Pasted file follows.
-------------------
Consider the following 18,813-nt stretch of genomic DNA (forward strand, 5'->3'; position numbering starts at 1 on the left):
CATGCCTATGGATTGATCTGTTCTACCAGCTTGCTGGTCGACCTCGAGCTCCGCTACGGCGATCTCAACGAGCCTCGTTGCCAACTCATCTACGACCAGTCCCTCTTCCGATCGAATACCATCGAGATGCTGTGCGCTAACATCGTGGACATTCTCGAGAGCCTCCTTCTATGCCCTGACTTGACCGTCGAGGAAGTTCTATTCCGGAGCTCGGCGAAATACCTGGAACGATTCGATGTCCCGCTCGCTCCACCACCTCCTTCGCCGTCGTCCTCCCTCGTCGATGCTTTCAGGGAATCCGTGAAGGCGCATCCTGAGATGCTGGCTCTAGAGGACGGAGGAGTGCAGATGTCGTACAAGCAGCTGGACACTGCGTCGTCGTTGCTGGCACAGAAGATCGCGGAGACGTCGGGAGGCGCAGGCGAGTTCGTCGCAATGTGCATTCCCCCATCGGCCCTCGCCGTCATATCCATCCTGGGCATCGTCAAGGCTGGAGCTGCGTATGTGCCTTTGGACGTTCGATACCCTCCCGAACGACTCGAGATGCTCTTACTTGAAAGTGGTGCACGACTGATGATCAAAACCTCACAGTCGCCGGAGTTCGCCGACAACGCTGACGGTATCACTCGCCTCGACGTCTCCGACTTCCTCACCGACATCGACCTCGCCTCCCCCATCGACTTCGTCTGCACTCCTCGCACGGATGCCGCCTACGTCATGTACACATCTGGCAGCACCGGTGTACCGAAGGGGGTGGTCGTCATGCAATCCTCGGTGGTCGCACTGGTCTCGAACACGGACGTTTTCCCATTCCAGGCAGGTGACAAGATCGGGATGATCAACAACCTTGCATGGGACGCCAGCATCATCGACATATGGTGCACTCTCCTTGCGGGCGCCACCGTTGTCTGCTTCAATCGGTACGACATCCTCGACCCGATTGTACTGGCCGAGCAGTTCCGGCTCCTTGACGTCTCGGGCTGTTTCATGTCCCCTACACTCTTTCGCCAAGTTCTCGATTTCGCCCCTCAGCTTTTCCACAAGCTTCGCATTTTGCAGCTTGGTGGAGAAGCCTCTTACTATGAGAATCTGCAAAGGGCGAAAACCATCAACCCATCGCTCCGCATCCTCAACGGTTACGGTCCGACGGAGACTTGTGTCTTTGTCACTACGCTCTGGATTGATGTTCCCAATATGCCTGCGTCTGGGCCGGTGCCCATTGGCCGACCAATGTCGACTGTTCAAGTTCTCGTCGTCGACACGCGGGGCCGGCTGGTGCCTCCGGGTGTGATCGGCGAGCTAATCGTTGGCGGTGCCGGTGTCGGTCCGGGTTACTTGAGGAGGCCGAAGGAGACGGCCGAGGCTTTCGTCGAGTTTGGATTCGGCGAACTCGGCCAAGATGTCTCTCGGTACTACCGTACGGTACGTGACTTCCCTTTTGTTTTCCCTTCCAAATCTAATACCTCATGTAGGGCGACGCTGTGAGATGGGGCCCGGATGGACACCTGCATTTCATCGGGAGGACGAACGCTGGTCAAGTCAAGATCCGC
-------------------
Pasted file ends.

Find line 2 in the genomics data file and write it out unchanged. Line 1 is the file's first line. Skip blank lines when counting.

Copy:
CATGCCTATGGATTGATCTGTTCTACCAGCTTGCTGGTCGACCTCGAGCTCCGCTACGGCGATCTCAACGAGCCTCGTTGCCAACTCATCTACGACCAGTCCCTCTTCCGATCGAATACCATCGAGATGCTGTGCGCTAACATCGTGGACATTCTCGAGAGCCTCCTTCTATGCCCTGACTTGACCGTCGAGGAAGTTCTATTCCGGAGCTCGGCGAAATACCTGGAACGATTCGATGTCCCGCTCGCTCCACCACCTCCTTCGCCGTCGTCCTCCCTCGTCGATGCTTTCAGGGAATCCGTGAAGGCGCATCCTGAGATGCTGGCTCTAGAGGACGGAGGAGTGCAGATGTCGTACAAGCAGCTGGACACTGCGTCGTCGTTGCTGGCACAGAAGATCGCGGAGACGTCGGGAGGCGCAGGCGAGTTCGTCGCAATGTGCATTCCCCCATCGGCCCTCGCCGTCATATCCATCCTGGGCATCGTCAAGGCTGGAGCTGCGTATGTGCCTTTGGACGTTCGATACCCTCCCGAACGACTCGAGATGCTCTTACTTGAAAGTGGTGCACGACTGATGATCAAAACCTCACAGTCGCCGGAGTTCGCCGACAACGCTGACGGTATCACTCGCCTCGACGTCTCCGACTTCCTCACCGACATCGACCTCGCCTCCCCCATCGACTTCGTCTGCACTCCTCGCACGGATGCCGCCTACGTCATGTACACATCTGGCAGCACCGGTGTACCGAAGGGGGTGGTCGTCATGCAATCCTCGGTGGTCGCACTGGTCTCGAACACGGACGTTTTCCCATTCCAGGCAGGTGACAAGATCGGGATGATCAACAACCTTGCATGGGACGCCAGCATCATCGACATATGGTGCACTCTCCTTGCGGGCGCCACCGTTGTCTGCTTCAATCGGTACGACATCCTCGACCCGATTGTACTGGCCGAGCAGTTCCGGCTCCTTGACGTCTCGGGCTGTTTCATGTCCCCTACACTCTTTCGCCAAGTTCTCGATTTCGCCCCTCAGCTTTTCCACAAGCTTCGCATTTTGCAGCTTGGTGGAGAAGCCTCTTACTATGAGAATCTGCAAAGGGCGAAAACCATCAACCCATCGCTCCGCATCCTCAACGGTTACGGTCCGACGGAGACTTGTGTCTTTGTCACTACGCTCTGGATTGATGTTCCCAATATGCCTGCGTCTGGGCCGGTGCCCATTGGCCGACCAATGTCGACTGTTCAAGTTCTCGTCGTCGACACGCGGGGCCGGCTGGTGCCTCCGGGTGTGATCGGCGAGCTAATCGTTGGCGGTGCCGGTGTCGGTCCGGGTTACTTGAGGAGGCCGAAGGAGACGGCCGAGGCTTTCGTCGAGTTTGGATTCGGCGAACTCGGCCAAGATGTCTCTCGGTACTACCGTACGGTACGTGACTTCCCTTTTGTTTTCCCTTCCAAATCTAATACCTCATGTAGGGCGACGCTGTGAGATGGGGCCCGGATGGACACCTGCATTTCATCGGGAGGACGAACGCTGGTCAAGTCAAGATCCGC